Periods of rapid climate change generally saw a collapse of this mixed Mediterranean farming system; commercial production was replaced with subsistence agriculural foodstuffs; and transhumance pastoralism became a year-round nomadic pastoral activity, whilst tribal groups wandered in a circular pattern north to the Euphrates, or south to the Egyptian delta with their flocks. Occasionally, tribal chieftains would emerge, raiding enemy settlements and rewarding loyal followers from the spoils or by tariffs levied on merchants. Should the cities band together and retaliate, a neighboring state intervene or should the chieftain suffer a reversal of fortune, allies would fall away or inter-tribal feuding would return. It has been suggested that the Patriarchal tales of the Bible reflect such social forms. During the periods of the collapse of Akkad and the First Intermediary Period in Egypt, the Hyksos invasions and the end of the Middle Bronze Age in Babylonia, and the Late Bronze Age collapse, trade through the Canaanite area would dwindle, as Egypt and Mesopotamia withdrew into their isolation. When the climates stabilized, trade would resume firstly along the coast in the area of the Philistine and Phoenician cities. The Philistines, while an integral part of the Canaanite mix, do not seem to have been ethnically homogenous with the Canaanites. The Hurrians, Hittites, Aramaeans, Moabites, and Ammonites are also considered distinct from generic Canaanites or Amorites, in scholarship or in tradition (although in the Biblical Book of Nations, "Heth", (Hittites) are a son of Canaan). As markets redeveloped, new trade routes that would avoid the heavy tariffs of the coast would develop from Kadesh Barnea, through Hebron, Lachish, Jerusalem, Bethel, Samaria, Shechem, Shiloh through Galilee to Jezreel, Hazor and Megiddo. Secondary Canaanite cities would develop in this region. Further economic development would see the creation of a third trade route from Eilath, Timna, Edom (Seir), Moab, Ammon and thence to Damascus and Palmyra. Earlier states (for example the Philistines and Tyrians in the case of Judah and Israel, for the second route, and Judah and Israel for the third route) tried generally unsuccessfully to control the interior trade.

Eventually, the prosperity of this trade would attract more powerful regional neighbors, such as Ancient Egypt, Assyria, the Babylonians, Persians, Ancient Greeks and Romans, who would attempt to control the Canaanites politically, levying tribute, taxes and tariffs. Often in such periods, thorough overgrazing would result in a climatic collapse and a repeat of the cycle (for example, PPNB, Ghassulian, Uruk, and the Bronze Age cycles already mentioned). The fall of later Canaanite civilization occurred with the incorporation of the area into the Greco-Roman world (as Iudaea province), and after Byzantine times, into the Arab, Ottoman and Abbasid Caliphates. Aramaic, one of the two lingua franca of Canaanite civilization, is still spoken in a number of small Syrian villages, whilst Phoenician Canaanite disappeared as a spoken language in about 100 C.C.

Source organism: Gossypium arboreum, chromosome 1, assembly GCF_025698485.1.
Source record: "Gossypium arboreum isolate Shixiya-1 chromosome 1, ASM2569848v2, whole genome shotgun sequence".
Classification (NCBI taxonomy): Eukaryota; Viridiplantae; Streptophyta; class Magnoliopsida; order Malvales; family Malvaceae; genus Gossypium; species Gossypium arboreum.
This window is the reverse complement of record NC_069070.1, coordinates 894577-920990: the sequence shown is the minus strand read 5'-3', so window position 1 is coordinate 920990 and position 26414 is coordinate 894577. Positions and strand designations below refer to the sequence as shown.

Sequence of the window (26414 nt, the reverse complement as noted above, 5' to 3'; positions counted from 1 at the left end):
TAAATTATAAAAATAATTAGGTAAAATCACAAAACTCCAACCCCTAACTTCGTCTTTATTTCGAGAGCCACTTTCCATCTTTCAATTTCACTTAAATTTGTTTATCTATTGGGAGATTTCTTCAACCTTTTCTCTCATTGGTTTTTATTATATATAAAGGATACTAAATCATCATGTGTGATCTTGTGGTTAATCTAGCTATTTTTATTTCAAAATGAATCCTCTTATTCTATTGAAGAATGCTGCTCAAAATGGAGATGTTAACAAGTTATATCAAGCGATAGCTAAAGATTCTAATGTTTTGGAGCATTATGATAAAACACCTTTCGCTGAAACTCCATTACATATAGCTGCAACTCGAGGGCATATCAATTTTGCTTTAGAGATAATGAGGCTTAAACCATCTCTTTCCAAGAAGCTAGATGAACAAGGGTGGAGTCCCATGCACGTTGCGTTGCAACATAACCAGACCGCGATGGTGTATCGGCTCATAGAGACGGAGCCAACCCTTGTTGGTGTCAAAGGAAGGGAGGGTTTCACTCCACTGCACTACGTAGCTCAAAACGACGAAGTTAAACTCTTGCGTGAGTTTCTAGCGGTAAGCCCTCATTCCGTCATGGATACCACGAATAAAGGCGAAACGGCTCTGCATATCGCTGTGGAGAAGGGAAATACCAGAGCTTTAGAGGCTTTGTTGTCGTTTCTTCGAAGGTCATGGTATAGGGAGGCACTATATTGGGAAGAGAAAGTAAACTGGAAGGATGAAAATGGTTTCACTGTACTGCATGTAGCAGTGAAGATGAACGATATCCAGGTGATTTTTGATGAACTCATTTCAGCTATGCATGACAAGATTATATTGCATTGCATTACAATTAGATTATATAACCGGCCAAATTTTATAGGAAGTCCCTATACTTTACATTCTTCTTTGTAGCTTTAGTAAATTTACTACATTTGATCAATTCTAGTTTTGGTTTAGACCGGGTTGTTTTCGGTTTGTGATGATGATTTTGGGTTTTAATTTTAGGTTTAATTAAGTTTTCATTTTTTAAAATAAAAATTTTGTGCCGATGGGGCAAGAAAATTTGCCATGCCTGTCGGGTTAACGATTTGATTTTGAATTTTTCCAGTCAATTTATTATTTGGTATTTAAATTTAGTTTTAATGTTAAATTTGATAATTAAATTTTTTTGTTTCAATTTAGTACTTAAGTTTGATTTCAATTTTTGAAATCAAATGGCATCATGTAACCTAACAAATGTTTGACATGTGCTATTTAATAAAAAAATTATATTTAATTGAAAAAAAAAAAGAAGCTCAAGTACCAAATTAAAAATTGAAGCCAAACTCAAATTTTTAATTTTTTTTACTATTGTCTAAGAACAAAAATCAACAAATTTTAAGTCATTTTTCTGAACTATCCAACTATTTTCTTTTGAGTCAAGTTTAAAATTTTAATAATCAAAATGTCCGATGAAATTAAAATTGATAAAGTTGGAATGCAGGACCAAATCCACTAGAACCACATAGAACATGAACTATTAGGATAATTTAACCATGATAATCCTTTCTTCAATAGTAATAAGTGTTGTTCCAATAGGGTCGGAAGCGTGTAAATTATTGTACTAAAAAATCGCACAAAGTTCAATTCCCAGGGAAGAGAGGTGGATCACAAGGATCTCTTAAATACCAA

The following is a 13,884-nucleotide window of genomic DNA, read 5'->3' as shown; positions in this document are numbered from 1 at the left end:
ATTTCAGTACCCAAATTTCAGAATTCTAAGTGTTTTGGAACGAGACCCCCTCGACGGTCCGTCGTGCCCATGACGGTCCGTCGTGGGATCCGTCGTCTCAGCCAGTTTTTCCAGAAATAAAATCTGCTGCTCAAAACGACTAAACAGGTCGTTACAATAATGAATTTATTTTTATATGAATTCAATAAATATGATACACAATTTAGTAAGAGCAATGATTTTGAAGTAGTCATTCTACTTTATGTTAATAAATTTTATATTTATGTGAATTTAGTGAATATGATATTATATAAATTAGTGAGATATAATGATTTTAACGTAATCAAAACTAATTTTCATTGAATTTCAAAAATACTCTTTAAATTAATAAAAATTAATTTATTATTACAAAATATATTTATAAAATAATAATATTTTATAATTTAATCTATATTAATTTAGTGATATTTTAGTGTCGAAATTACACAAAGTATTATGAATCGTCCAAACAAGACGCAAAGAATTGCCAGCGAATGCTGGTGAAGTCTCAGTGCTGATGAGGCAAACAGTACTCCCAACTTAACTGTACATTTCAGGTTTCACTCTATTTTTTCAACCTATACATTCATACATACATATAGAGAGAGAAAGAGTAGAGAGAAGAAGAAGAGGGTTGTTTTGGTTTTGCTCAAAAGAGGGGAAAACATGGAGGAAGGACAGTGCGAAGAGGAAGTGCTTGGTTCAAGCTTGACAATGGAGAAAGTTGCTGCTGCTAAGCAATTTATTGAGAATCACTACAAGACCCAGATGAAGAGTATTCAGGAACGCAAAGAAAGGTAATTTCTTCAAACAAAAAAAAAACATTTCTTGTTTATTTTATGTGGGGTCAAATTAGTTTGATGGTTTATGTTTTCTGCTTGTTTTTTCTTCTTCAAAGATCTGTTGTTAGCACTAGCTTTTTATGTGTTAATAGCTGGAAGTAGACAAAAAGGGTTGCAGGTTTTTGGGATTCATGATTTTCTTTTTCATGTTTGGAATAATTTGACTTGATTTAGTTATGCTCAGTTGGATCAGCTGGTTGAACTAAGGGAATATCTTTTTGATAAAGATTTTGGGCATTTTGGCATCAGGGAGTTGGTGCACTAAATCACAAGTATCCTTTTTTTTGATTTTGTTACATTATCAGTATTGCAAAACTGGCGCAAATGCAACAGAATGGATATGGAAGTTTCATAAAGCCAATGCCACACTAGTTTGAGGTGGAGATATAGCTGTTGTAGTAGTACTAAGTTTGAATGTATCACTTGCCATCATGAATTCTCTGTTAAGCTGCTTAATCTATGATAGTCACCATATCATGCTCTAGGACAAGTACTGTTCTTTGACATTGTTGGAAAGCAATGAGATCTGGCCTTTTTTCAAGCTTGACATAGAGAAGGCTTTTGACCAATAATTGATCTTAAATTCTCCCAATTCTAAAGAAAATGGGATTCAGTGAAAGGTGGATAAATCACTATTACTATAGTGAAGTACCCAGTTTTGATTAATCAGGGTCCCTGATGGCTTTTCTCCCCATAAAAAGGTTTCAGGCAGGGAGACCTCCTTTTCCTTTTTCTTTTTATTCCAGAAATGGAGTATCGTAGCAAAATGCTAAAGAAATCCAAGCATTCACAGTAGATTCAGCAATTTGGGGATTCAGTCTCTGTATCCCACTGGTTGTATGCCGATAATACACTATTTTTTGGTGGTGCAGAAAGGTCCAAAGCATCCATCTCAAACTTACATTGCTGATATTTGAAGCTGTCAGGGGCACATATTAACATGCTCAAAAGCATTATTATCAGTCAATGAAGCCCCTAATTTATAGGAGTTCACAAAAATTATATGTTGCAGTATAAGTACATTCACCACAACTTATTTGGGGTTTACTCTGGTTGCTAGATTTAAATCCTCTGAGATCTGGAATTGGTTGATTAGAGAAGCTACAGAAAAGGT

During the 2nd millennium B.C.T., Ancient Egyptian texts use the term Canaan to refer to an Egyptian province, whose boundaries generally corroborate the definition of Canaan found in the Hebrew Bible, bounded to the west by the Mediterranean Sea, to the north in the vicinity of Hamath in Syria, to the east by the Jordan Valley, and to the south by a line extended from the Dead Sea to around Gaza (Numbers 34). Nevertheless, the Egyptian and Hebrew uses of the term are not identical: the Egyptian texts also identify the coastal city of Qadesh in Syria near Turkey as part of the "Land of Canaan", so that the Egyptian usage seems to refer to the entire Levantine coast of the Mediterranean Sea, making it a synonym of another Egyptian term for this coastland, Retenu.

There is uncertainty about whether the name Canaan refers to a specific ethnic group wherever they live, the homeland of this ethnic group, or a region under the control of this ethnic group, or perhaps any of the three.

At the end of what is referred to as the Middle Kingdom era of Egypt, there was a breakdown in centralized power, the assertion of independence by various monarchs and the assumption of power in the Delta by Pharaohs of the 17th Dynasty. Around 1674 B.C.T., these rulers, whom the Egyptians referred to as "rulers of foreign lands" (Egyptian, "Heqa Khasut", hence "Hyksos" in Greek), came to control Lower Egypt (northern Egypt), evidently leaving Canaan an ethnically diverse land.

Among the migrant tribes who appear to have settled in the region were the Amorites. In the Old Testament, Amorites are mentioned in the Table of Peoples (Genesis 10:16–18). Evidently, the Amorites played a significant role in the early history of Canaan. In Genesis 14:7, Joshua 10:5, Deuteronomy 1:19, 27, 44, Amorites were located in the southern mountain country, while in Numbers 21:13, Joshua 9:10, 24:8, and 12, there were two great Amorite kings residing at Heshbon and Ashtaroth, east of the Jordan. However, in other passages such as Genesis 15:16 and 48:22, Joshua 24:15, and Judges 1:34, the name Amorite is regarded as synonymous with "Canaanite"—only "Amorite" is never used for the population on the coast.

In Egyptian inscriptions, Amar and Amurru are applied strictly to the more northerly mountain region east of Phoenicia, extending to the Orontes. In the Akkadian Empire, as early as Naram-Sin's reign (ca. 2240 B.C.T.), Amurru was called one of the "four quarters" surrounding Sumer, along with Subartu, Akkad, and Elam, and Amorite dynasties also came to dominate in Mesopotamia, including at Babylon and Isin. Later on, Amurru became the Assyrian term for the interior of south as well as for northerly Canaan. At this time, the Canaanite area seemed divided between two confederacies, one centered upon Tel Megiddo in the Jezreel Valley, the second on the more northerly city of Kadesh on the Orontes River.